My problem is this: when I go to the supermarket or other public places, I often see parents struggling with their children. This means children whining and crying [often loudly] and parents yelling and hitting. I just ignore it but I’m not comfortable with it. Do you have any suggestions.
Good question. Here’s a couple of principles I follow. Children do what they do; adults must give a hand. And we should always interrupt mistreatment. And we should do it kindly.
Here’s some examples that worked. As I was finishing shopping, I could hear the youngest of a family of 3 children crying loudly and the parents scolding him harshly to quiet down.
I was in a hurry but I had my policy (interrupting mistreatment) so I went over to the family and said something like, “I don’t mind your child crying. You have beautiful children but shopping is hard for us and for them. I remember when my children were young. They want so much and we can’t give all of it to them,” and then proceeded to give a little information about the usefulness of crying to unload the feelings that come up when children hit against hard (though necessary) limits.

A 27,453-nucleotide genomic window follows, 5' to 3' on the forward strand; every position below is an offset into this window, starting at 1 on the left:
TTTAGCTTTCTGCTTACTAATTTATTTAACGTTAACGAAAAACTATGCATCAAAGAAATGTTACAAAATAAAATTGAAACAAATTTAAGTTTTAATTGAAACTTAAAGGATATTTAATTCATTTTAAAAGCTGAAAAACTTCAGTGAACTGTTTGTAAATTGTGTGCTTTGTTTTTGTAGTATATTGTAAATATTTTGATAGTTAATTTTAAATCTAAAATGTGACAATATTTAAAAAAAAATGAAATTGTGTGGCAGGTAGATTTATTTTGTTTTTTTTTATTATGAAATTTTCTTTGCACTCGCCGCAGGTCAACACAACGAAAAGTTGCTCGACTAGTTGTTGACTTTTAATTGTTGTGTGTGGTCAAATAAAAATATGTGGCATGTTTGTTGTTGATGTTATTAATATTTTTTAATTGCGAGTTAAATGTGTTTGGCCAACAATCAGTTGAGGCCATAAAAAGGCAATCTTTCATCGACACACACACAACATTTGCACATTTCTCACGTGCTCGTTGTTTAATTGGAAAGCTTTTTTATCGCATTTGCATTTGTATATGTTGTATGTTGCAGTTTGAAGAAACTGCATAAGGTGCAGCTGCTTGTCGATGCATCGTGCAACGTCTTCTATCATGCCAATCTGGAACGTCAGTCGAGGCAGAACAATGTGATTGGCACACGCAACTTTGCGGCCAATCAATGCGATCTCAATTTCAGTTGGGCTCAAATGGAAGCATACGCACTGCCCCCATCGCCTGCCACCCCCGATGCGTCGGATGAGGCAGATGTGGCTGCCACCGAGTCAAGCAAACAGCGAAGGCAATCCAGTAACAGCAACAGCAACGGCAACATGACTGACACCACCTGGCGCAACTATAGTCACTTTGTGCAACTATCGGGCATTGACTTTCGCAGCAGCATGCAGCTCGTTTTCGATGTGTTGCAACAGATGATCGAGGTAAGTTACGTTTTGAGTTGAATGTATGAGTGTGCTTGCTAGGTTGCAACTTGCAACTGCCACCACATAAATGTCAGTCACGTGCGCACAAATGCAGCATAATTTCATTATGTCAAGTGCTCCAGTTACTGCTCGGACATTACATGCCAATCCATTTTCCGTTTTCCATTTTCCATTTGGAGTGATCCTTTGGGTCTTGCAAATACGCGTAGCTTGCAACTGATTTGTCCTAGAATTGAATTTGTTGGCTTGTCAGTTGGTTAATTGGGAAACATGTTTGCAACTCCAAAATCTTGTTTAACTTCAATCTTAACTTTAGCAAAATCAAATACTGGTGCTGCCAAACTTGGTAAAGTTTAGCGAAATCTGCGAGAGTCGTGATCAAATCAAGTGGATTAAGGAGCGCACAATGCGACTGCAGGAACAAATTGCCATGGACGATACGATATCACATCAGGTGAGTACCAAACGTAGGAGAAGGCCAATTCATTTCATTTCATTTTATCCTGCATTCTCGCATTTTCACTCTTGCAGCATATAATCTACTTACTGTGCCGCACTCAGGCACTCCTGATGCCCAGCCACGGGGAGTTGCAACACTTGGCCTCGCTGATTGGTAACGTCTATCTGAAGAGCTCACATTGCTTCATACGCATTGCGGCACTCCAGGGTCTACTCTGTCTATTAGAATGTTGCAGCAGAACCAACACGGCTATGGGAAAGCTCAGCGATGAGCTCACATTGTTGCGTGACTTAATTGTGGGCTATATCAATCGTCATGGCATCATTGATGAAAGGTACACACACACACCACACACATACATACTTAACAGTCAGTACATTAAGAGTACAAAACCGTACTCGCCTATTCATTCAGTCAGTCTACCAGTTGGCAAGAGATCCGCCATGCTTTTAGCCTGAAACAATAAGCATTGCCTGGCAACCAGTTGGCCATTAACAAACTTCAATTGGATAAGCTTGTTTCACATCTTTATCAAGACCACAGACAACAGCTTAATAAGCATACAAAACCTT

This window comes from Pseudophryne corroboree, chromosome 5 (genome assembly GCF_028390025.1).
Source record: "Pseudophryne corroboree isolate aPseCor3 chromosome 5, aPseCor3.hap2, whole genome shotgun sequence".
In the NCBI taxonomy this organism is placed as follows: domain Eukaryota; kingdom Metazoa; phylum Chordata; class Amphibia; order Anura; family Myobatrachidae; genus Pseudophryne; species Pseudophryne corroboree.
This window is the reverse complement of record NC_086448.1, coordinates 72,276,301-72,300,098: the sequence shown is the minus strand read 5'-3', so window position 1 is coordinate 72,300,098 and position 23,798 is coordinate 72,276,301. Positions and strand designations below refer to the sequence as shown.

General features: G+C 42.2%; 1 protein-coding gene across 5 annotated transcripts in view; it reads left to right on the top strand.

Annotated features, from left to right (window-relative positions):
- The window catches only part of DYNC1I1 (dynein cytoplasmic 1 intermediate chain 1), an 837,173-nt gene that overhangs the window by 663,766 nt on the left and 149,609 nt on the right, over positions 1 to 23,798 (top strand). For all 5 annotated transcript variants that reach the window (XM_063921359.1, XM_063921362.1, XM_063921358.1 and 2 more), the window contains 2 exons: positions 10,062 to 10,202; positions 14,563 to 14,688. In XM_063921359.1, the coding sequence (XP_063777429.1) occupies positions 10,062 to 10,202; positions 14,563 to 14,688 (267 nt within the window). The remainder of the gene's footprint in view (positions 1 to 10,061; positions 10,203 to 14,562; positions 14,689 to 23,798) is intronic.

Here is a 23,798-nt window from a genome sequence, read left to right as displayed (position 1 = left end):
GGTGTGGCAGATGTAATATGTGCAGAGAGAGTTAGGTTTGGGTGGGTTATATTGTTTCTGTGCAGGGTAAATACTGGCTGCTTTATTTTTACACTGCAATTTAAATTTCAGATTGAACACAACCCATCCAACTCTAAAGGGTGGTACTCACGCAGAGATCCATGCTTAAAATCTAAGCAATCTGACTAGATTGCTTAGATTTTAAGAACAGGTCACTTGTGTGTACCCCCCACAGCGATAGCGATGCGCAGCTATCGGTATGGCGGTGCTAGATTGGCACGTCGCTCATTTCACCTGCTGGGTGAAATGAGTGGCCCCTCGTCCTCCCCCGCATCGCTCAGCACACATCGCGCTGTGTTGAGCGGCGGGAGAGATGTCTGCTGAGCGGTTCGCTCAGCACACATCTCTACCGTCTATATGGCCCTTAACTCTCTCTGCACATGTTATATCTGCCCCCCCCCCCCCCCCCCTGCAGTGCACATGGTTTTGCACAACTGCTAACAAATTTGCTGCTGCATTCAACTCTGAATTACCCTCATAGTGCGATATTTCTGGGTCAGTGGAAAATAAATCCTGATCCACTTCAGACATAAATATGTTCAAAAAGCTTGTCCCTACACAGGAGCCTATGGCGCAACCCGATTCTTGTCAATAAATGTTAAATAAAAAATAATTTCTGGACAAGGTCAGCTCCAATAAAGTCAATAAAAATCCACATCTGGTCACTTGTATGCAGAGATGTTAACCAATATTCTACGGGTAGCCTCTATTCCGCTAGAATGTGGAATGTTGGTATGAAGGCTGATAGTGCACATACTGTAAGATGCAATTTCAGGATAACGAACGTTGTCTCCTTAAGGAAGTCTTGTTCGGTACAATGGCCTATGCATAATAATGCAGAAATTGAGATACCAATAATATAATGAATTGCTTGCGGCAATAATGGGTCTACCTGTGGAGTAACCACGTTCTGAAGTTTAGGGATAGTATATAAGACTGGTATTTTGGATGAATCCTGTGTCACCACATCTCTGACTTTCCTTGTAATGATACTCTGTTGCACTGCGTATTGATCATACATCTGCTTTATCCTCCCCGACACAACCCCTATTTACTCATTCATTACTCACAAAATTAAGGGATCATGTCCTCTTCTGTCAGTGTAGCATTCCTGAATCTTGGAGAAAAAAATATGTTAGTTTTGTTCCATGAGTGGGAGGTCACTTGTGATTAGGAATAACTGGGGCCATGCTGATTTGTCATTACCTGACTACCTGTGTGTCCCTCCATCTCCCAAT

They all looked at me with surprise and told me that they yelled at the children because people often came by to give them disapproving looks or words when their children cried. They were grateful and after I finished checking out the dad followed me to thank me again.
This is another example. I went to our local library and saw a huge dad–he looked like a marine!–bellowing at a small girl who was trying to balance on a wall, “What don’t you understand about the word no!!” The girl looked scared. I walked over and put my hand on his shoulder and said my usual interrupting line, “It’s hard being a parent.” He just melted and started talking to me about some of the difficulties and I listened. When I left, he was speaking in a kind way to his daughter.
As a leftover, I guess, from a time when parents had the right to do anything to their children, we tend to ignore mistreatment towards children that we would not ignore if it were directed towards an adult. I think it’s useful for both adults and children to interrupt it.